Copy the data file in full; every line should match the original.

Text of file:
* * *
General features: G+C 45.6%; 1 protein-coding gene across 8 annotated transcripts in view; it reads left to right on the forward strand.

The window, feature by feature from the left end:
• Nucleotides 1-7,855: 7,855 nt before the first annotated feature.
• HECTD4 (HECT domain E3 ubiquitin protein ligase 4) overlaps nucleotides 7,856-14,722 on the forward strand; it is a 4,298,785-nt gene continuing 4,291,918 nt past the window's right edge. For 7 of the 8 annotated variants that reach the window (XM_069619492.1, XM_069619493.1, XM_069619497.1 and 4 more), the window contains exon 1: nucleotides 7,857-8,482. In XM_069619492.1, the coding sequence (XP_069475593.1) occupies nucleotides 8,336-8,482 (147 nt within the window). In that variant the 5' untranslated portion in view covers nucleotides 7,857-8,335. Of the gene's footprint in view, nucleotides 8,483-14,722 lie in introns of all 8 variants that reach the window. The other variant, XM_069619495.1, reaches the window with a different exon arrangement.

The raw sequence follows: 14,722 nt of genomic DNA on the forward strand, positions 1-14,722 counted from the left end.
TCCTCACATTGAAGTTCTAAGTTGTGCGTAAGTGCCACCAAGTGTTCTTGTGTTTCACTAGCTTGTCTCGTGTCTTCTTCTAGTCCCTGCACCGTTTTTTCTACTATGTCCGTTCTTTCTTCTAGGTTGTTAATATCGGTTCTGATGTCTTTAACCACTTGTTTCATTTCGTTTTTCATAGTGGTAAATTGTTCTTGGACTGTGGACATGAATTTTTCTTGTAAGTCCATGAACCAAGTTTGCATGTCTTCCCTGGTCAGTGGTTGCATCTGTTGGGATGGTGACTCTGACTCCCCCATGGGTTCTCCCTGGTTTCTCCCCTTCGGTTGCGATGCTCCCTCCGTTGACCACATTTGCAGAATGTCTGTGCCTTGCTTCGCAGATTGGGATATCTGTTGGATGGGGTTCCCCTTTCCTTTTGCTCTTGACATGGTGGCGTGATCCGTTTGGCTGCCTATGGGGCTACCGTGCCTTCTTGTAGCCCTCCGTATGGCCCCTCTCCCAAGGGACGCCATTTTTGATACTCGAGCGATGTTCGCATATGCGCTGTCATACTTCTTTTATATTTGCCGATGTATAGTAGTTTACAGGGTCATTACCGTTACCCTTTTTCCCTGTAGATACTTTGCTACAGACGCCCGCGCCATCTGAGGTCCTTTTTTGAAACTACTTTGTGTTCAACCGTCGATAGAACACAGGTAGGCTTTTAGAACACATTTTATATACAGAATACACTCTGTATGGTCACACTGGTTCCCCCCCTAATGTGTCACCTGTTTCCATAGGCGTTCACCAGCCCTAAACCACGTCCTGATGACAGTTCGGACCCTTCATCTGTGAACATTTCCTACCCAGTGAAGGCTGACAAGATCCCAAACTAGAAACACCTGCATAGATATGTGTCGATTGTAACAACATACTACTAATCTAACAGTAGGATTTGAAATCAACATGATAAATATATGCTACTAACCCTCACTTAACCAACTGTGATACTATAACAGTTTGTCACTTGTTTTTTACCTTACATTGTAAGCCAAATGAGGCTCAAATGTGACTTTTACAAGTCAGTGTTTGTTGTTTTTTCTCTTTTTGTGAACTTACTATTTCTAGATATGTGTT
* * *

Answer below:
General features: G+C 45.6%; 1 protein-coding gene across 8 annotated transcripts in view; it reads left to right on the forward strand.

The window, feature by feature from the left end:
• Nucleotides 1-7,855: 7,855 nt before the first annotated feature.
• HECTD4 (HECT domain E3 ubiquitin protein ligase 4) overlaps nucleotides 7,856-14,722 on the forward strand; it is a 4,298,785-nt gene continuing 4,291,918 nt past the window's right edge. For 7 of the 8 annotated variants that reach the window (XM_069619492.1, XM_069619493.1, XM_069619497.1 and 4 more), the window contains exon 1: nucleotides 7,857-8,482. In XM_069619492.1, the coding sequence (XP_069475593.1) occupies nucleotides 8,336-8,482 (147 nt within the window). In that variant the 5' untranslated portion in view covers nucleotides 7,857-8,335. Of the gene's footprint in view, nucleotides 8,483-14,722 lie in introns of all 8 variants that reach the window. The other variant, XM_069619495.1, reaches the window with a different exon arrangement.

The raw sequence follows: 14,722 nt of genomic DNA on the forward strand, positions 1-14,722 counted from the left end.
TCCTCACATTGAAGTTCTAAGTTGTGCGTAAGTGCCACCAAGTGTTCTTGTGTTTCACTAGCTTGTCTCGTGTCTTCTTCTAGTCCCTGCACCGTTTTTTCTACTATGTCCGTTCTTTCTTCTAGGTTGTTAATATCGGTTCTGATGTCTTTAACCACTTGTTTCATTTCGTTTTTCATAGTGGTAAATTGTTCTTGGACTGTGGACATGAATTTTTCTTGTAAGTCCATGAACCAAGTTTGCATGTCTTCCCTGGTCAGTGGTTGCATCTGTTGGGATGGTGACTCTGACTCCCCCATGGGTTCTCCCTGGTTTCTCCCCTTCGGTTGCGATGCTCCCTCCGTTGACCACATTTGCAGAATGTCTGTGCCTTGCTTCGCAGATTGGGATATCTGTTGGATGGGGTTCCCCTTTCCTTTTGCTCTTGACATGGTGGCGTGATCCGTTTGGCTGCCTATGGGGCTACCGTGCCTTCTTGTAGCCCTCCGTATGGCCCCTCTCCCAAGGGACGCCATTTTTGATACTCGAGCGATGTTCGCATATGCGCTGTCATACTTCTTTTATATTTGCCGATGTATAGTAGTTTACAGGGTCATTACCGTTACCCTTTTTCCCTGTAGATACTTTGCTACAGACGCCCGCGCCATCTGAGGTCCTTTTTTGAAACTACTTTGTGTTCAACCGTCGATAGAACACAGGTAGGCTTTTAGAACACATTTTATATACAGAATACACTCTGTATGGTCACACTGGTTCCCCCCCTAATGTGTCACCTGTTTCCATAGGCGTTCACCAGCCCTAAACCACGTCCTGATGACAGTTCGGACCCTTCATCTGTGAACATTTCCTACCCAGTGAAGGCTGACAAGATCCCAAACTAGAAACACCTGCATAGATATGTGTCGATTGTAACAACATACTACTAATCTAACAGTAGGATTTGAAATCAACATGATAAATATATGCTACTAACCCTCACTTAACCAACTGTGATACTATAACAGTTTGTCACTTGTTTTTTACCTTACATTGTAAGCCAAATGAGGCTCAAATGTGACTTTTACAAGTCAGTGTTTGTTGTTTTTTCTCTTTTTGTGAACTTACTATTTCTAGATATGTGTT